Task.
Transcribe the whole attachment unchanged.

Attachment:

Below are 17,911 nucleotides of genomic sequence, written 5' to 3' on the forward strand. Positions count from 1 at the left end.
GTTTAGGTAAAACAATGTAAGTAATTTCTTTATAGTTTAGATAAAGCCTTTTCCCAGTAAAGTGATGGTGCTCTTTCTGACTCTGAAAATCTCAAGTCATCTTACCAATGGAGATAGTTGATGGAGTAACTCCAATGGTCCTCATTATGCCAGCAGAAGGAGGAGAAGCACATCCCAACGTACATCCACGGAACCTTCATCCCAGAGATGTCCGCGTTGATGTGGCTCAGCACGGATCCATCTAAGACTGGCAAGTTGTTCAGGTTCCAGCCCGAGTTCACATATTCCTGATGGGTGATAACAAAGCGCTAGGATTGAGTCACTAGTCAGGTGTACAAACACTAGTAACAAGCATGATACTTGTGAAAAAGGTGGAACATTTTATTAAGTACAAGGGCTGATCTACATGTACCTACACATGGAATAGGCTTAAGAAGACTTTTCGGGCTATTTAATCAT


Below are 17,911 nucleotides of genomic sequence, written 5' to 3' on the forward strand. Positions count from 1 at the left end.
GTTTAGGTAAAACAATGTAAGTAATTTCTTTATAGTTTAGATAAAGCCTTTTCCCAGTAAAGTGATGGTGCTCTTTCTGACTCTGAAAATCTCAAGTCATCTTACCAATGGAGATAGTTGATGGAGTAACTCCAATGGTCCTCATTATGCCAGCAGAAGGAGGAGAAGCACATCCCAACGTACATCCACGGAACCTTCATCCCAGAGATGTCCGCGTTGATGTGGCTCAGCACGGATCCATCTAAGACTGGCAAGTTGTTCAGGTTCCAGCCCGAGTTCACATATTCCTGATGGGTGATAACAAAGCGCTAGGATTGAGTCACTAGTCAGGTGTACAAACACTAGTAACAAGCATGATACTTGTGAAAAAGGTGGAACATTTTATTAAGTACAAGGGCTGATCTACATGTACCTACACATGGAATAGGCTTAAGAAGACTTTTCGGGCTATTTAATCAT